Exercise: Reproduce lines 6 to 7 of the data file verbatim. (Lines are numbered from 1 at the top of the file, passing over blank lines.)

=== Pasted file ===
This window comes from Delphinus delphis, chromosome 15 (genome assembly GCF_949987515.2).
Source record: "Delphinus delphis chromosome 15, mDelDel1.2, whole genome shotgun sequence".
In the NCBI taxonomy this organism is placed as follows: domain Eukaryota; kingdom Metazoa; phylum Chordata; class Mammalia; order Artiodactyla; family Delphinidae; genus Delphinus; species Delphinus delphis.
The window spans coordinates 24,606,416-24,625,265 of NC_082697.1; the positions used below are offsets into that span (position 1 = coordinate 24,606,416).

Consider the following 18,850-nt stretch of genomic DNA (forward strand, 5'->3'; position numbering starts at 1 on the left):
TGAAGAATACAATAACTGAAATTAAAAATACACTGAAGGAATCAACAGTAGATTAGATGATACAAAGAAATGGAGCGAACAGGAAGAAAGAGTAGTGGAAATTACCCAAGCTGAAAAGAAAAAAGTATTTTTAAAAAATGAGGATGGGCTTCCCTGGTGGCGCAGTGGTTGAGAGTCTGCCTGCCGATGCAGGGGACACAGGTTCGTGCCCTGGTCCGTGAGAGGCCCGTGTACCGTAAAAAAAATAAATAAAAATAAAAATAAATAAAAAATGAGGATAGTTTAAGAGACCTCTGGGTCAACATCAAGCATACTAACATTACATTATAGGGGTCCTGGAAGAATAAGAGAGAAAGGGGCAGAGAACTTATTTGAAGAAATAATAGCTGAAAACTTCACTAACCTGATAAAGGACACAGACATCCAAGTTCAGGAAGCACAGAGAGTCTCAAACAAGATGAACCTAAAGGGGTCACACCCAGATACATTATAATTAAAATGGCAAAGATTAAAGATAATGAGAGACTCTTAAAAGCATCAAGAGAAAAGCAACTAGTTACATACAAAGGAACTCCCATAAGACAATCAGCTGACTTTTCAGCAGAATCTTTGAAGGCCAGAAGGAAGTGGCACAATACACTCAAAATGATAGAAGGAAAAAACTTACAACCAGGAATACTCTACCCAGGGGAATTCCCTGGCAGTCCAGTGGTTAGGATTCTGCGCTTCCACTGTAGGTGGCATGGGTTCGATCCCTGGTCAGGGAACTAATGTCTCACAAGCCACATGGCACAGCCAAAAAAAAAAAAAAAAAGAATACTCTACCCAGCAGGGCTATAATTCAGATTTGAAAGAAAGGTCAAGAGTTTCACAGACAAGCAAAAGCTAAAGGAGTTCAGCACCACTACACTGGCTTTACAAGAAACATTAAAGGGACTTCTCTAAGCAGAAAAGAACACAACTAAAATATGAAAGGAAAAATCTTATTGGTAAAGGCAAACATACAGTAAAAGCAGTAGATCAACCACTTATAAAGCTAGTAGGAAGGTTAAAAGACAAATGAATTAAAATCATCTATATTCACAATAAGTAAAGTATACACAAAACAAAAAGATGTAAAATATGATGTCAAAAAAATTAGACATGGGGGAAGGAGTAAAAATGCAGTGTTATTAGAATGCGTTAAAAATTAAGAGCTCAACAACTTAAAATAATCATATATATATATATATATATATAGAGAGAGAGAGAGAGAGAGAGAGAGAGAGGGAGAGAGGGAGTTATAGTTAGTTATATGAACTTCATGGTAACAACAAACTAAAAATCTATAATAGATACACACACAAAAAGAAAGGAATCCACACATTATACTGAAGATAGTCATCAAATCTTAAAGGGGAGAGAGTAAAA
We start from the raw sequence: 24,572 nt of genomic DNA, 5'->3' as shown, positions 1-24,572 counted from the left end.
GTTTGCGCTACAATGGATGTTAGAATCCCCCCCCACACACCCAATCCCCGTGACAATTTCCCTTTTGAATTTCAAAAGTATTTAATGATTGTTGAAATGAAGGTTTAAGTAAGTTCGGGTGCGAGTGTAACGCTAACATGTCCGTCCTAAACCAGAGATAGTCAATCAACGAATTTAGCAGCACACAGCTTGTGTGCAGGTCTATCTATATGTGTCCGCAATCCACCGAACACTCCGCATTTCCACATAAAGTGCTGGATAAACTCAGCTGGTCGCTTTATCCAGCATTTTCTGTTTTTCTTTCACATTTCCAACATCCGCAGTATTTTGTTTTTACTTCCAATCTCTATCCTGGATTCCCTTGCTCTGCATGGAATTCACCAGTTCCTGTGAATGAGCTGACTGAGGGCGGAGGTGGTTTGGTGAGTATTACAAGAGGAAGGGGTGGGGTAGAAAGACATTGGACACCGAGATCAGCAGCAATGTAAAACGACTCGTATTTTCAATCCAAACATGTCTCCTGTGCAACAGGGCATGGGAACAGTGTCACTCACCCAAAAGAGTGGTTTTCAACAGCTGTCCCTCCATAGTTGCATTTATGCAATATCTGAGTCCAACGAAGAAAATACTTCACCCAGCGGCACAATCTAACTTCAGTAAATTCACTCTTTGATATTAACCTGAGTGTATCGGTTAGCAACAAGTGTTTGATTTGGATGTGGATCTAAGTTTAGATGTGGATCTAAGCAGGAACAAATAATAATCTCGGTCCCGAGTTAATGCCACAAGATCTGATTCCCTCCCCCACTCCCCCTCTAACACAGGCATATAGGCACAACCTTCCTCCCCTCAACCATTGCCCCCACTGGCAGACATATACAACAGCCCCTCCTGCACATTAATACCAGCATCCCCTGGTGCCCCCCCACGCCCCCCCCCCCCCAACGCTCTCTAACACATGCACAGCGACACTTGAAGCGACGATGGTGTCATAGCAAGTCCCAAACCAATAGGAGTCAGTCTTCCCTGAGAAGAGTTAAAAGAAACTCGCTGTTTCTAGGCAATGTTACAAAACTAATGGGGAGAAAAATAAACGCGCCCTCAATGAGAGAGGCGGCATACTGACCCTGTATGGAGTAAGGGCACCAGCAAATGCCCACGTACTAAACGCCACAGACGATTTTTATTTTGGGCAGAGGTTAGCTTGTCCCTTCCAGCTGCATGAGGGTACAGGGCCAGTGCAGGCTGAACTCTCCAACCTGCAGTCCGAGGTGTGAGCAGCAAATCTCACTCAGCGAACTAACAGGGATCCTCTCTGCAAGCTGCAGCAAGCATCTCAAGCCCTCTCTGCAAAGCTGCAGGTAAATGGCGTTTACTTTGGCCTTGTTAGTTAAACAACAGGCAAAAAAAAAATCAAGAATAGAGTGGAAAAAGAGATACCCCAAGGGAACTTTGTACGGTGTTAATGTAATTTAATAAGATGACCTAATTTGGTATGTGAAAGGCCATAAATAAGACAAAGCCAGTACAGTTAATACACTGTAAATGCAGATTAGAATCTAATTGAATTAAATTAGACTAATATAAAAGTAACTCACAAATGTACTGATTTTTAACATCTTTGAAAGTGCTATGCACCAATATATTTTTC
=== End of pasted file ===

TGAAGAATACAATAACTGAAATTAAAAATACACTGAAGGAATCAACAGTAGATTAGATGATACAAAGAAATGGAGCGAACAGGAAGAAAGAGTAGTGGAAATTACCCAAGCTGAAAAGAAAAAAGTATTTTTAAAAAATGAGGATGGGCTTCCCTGGTGGCGCAGTGGTTGAGAGTCTGCCTGCCGATGCAGGGGACACAGGTTCGTGCCCTGGTCCGTGAGAGGCCCGTGTACCGTAAAAAAAATAAATAAAAATAAAAATAAATAAAAAATGAGGATAGTTTAAGAGACCTCTGGGTCAACATCAAGCATACTAACATTACATTATAGGGGTCCTGGAAGAATAAGAGAGAAAGGGGCAGAGAACTTATTTGAAGAAATAATAGCTGAAAACTTCACTAACCTGATAAAGGACACAGACATCCAAGTTCAGGAAGCACAGAGAGTCTCAAACAAGATGAACCTAAAGGGGTCACACCCAGATACATTATAATTAAAATGGCAAAGATTAAAGATAATGAGAGACTCTTAAAAGCATCAAGAGAAAAGCAACTAGTTACATACAAAGGAACTCCCATAAGACAATCAGCTGACTTTTCAGCAGAATCTTTGAAGGCCAGAAGGAAGTGGCACAATACACTCAAAATGATAGAAGGAAAAAACTTACAACCAGGAATACTCTACCCAGGGGAATTCCCTGGCAGTCCAGTGGTTAGGATTCTGCGCTTCCACTGTAGGTGGCATGGGTTCGATCCCTGGTCAGGGAACTAATGTCTCACAAGCCACATGGCACAGCCAAAAAAAAAAAAAAAAAGAATACTCTACCCAGCAGGGCTATAATTCAGATTTGAAAGAAAGGTCAAGAGTTTCACAGACAAGCAAAAGCTAAAGGAGTTCAGCACCACTACACTGGCTTTACAAGAAACATTAAAGGGACTTCTCTAAGCAGAAAAGAACACAACTAAAATATGAAAGGAAAAATCTTATTGGTAAAGGCAAACATACAGTAAAAGCAGTAGATCAACCACTTATAAAGCTAGTAGGAAGGTTAAAAGACAAATGAATTAAAATCATCTATATTCACAATAAGTAAAGTATACACAAAACAAAAAGATGTAAAATATGATGTCAAAAAAATTAGACATGGGGGAAGGAGTAAAAATGCAGTGTTATTAGAATGCGTTAAAAATTAAGAGCTCAACAACTTAAAATAATCATATATATATATATATATATATAGAGAGAGAGAGAGAGAGAGAGAGAGAGAGGGAGAGAGGGAGTTATAGTTAGTTATATGAACTTCATGGTAACAACAAACTAAAAATCTATAATAGATACACACACAAAAAGAAAGGAATCCACACATTATACTGAAGATAGTCATCAAATCTTAAAGGGGAGAGAGTAAAA
We start from the raw sequence: 24,572 nt of genomic DNA, 5'->3' as shown, positions 1-24,572 counted from the left end.